Everyone has an instrument that escalates music for them. Upbeat people have the horns. Ragers have the guitar. George W. Bush has the drums. Hopeless romantics have the violin. Whatever it is that triggers that escalation is different from person-to-person. But how about backup vocals?

I’m not going to debate whether or not vocals are instruments because I’m not a dumb idiot and because this is blog post, aka one-way communication, aka you get no say in this. They are. And when they complement the lead singer or squeeze into other parts of the song that could have lacked personality, they can add a wrinkle to a song that doesn’t just change it, but creates a whole new dimension.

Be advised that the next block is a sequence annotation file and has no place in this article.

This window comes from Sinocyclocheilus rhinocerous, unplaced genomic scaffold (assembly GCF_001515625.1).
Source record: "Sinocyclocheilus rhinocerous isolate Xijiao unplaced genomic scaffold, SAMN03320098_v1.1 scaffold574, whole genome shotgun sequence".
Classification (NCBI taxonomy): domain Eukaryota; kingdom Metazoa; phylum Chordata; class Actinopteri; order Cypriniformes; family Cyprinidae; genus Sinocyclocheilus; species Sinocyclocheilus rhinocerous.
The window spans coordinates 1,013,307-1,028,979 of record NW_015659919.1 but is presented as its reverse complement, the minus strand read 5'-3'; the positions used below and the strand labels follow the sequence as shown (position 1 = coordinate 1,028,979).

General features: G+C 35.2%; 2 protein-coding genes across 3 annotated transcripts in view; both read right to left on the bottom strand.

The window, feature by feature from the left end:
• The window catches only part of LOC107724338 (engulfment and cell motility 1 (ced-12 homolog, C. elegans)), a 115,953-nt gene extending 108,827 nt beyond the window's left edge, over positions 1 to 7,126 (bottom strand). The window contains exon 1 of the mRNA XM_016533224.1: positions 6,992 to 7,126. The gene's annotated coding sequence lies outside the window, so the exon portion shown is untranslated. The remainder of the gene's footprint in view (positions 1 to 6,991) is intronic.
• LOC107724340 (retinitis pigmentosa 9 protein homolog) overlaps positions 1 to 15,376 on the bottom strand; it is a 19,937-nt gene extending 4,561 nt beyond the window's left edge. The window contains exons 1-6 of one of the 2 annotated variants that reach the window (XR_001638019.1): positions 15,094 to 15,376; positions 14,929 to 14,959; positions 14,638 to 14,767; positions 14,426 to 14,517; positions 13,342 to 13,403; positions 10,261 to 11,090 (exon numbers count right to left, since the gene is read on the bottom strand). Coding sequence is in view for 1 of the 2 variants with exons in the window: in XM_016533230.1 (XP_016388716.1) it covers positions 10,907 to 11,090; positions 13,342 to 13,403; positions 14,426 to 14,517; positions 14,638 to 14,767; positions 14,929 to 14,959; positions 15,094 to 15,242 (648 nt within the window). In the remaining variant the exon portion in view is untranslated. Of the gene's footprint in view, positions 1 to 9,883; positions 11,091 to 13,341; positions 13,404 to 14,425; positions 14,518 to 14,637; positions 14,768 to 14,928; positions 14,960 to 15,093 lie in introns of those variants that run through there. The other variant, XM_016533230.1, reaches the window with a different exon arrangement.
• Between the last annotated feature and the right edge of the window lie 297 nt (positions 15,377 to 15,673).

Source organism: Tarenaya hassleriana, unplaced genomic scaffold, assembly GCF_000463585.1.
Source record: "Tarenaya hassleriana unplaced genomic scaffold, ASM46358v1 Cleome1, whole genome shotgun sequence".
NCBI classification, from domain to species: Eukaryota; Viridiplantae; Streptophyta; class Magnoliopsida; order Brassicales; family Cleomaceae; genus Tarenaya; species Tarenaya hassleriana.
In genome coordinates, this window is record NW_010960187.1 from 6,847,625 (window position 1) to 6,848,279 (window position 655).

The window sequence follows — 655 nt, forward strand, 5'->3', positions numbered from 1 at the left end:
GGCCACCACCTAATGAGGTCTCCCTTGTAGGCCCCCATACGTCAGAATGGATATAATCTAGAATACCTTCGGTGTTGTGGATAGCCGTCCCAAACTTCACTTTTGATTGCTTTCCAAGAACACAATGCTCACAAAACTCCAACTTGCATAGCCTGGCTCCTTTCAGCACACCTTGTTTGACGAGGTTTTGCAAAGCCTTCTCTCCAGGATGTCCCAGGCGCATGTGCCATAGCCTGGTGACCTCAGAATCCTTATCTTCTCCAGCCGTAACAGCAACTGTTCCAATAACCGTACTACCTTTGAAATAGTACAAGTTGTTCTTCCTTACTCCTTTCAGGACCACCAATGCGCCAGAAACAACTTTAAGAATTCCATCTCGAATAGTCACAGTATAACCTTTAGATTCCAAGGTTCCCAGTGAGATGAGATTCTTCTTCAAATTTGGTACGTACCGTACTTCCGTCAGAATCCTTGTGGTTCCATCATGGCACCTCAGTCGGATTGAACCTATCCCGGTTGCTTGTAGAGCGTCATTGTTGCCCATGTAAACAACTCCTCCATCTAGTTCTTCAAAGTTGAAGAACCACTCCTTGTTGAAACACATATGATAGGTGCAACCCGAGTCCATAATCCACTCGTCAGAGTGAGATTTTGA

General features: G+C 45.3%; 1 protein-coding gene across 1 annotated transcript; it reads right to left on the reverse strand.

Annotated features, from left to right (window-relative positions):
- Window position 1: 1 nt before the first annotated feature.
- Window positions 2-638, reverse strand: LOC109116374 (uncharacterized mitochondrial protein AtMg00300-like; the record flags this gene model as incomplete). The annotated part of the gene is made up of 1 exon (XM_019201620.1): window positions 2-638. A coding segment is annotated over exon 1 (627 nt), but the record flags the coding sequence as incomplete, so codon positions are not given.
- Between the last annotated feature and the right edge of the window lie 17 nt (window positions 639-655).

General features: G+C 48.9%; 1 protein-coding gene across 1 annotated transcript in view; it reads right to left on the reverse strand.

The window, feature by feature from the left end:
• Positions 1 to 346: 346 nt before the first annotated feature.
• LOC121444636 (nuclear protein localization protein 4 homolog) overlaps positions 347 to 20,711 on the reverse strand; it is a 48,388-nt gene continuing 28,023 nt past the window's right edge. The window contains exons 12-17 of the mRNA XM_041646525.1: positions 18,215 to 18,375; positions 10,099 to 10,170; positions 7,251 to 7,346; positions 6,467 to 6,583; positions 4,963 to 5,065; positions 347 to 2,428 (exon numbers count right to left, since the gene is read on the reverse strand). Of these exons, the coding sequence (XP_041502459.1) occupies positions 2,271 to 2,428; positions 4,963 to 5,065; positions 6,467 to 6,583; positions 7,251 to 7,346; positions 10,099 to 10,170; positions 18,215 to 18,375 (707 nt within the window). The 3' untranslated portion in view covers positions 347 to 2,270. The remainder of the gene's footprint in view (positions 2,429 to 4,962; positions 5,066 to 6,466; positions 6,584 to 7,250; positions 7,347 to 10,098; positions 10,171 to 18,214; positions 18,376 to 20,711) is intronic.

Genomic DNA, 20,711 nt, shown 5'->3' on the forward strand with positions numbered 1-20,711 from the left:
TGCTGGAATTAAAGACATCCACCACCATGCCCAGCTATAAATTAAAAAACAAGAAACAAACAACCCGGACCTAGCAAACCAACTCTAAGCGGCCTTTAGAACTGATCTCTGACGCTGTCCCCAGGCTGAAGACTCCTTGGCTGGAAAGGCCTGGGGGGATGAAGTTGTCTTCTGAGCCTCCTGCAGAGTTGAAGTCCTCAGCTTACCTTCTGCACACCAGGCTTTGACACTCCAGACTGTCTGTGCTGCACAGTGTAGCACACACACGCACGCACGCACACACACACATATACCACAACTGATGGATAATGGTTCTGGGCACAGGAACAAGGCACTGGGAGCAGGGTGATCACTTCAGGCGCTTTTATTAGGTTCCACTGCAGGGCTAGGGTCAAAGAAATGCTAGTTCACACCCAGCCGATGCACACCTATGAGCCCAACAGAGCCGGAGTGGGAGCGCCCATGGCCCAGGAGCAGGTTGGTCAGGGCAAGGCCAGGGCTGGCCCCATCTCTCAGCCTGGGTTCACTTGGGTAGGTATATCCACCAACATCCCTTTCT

Merry Clayton created this dimension once. Her friend, a producer named Jack Nitzsche, called her up in the middle of the night and convinced her (or convinced her husband to convince her) to jump out of bed, pregnant and all, and come down to the studio to lay down some vocals for “some guys from England.” Pregnant Merry Clayton, fresh out of bed with curlers in her hair, went into that studio and recorded what I consider to be the greatest vocals ever captured.

Rape. Murder. It’s just a shot away.

I just learned this story recently, which is why I bring it up now, nearly half a century later. The full story, which you can – and should – read here, is incredible and heart-breaking. But from this clip below, it looks like Merry has gotten past the heartbreak and is able to enjoy the beauty of what she created that night. One of my all-time favorites, “Gimme Shelter” by the Rolling Stones.